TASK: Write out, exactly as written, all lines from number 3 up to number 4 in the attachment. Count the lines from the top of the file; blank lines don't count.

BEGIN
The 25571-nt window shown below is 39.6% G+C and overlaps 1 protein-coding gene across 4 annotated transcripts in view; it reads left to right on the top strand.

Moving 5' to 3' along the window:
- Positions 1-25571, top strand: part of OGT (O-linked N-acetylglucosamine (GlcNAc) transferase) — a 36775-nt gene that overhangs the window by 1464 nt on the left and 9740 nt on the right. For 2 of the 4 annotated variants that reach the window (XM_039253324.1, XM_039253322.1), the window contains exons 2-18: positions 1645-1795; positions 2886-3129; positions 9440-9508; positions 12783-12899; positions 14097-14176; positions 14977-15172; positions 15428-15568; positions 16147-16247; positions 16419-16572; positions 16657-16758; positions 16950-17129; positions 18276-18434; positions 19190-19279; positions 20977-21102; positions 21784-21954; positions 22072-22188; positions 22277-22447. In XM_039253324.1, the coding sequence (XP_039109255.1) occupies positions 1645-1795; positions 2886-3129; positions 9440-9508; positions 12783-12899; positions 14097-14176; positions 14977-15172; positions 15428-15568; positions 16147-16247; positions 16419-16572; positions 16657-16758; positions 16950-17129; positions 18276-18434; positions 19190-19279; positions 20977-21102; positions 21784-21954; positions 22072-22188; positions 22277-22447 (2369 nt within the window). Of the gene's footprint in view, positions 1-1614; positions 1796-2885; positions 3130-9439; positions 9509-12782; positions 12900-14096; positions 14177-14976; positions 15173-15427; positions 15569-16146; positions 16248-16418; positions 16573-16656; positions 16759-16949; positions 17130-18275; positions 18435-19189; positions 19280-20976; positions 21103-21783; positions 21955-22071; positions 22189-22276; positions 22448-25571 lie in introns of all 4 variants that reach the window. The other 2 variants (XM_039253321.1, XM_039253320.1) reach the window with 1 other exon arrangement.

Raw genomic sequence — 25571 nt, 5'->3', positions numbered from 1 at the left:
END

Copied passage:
- Positions 1-25571, top strand: part of OGT (O-linked N-acetylglucosamine (GlcNAc) transferase) — a 36775-nt gene that overhangs the window by 1464 nt on the left and 9740 nt on the right. For 2 of the 4 annotated variants that reach the window (XM_039253324.1, XM_039253322.1), the window contains exons 2-18: positions 1645-1795; positions 2886-3129; positions 9440-9508; positions 12783-12899; positions 14097-14176; positions 14977-15172; positions 15428-15568; positions 16147-16247; positions 16419-16572; positions 16657-16758; positions 16950-17129; positions 18276-18434; positions 19190-19279; positions 20977-21102; positions 21784-21954; positions 22072-22188; positions 22277-22447. In XM_039253324.1, the coding sequence (XP_039109255.1) occupies positions 1645-1795; positions 2886-3129; positions 9440-9508; positions 12783-12899; positions 14097-14176; positions 14977-15172; positions 15428-15568; positions 16147-16247; positions 16419-16572; positions 16657-16758; positions 16950-17129; positions 18276-18434; positions 19190-19279; positions 20977-21102; positions 21784-21954; positions 22072-22188; positions 22277-22447 (2369 nt within the window). Of the gene's footprint in view, positions 1-1614; positions 1796-2885; positions 3130-9439; positions 9509-12782; positions 12900-14096; positions 14177-14976; positions 15173-15427; positions 15569-16146; positions 16248-16418; positions 16573-16656; positions 16759-16949; positions 17130-18275; positions 18435-19189; positions 19280-20976; positions 21103-21783; positions 21955-22071; positions 22189-22276; positions 22448-25571 lie in introns of all 4 variants that reach the window. The other 2 variants (XM_039253321.1, XM_039253320.1) reach the window with 1 other exon arrangement.

Raw genomic sequence — 25571 nt, 5'->3', positions numbered from 1 at the left: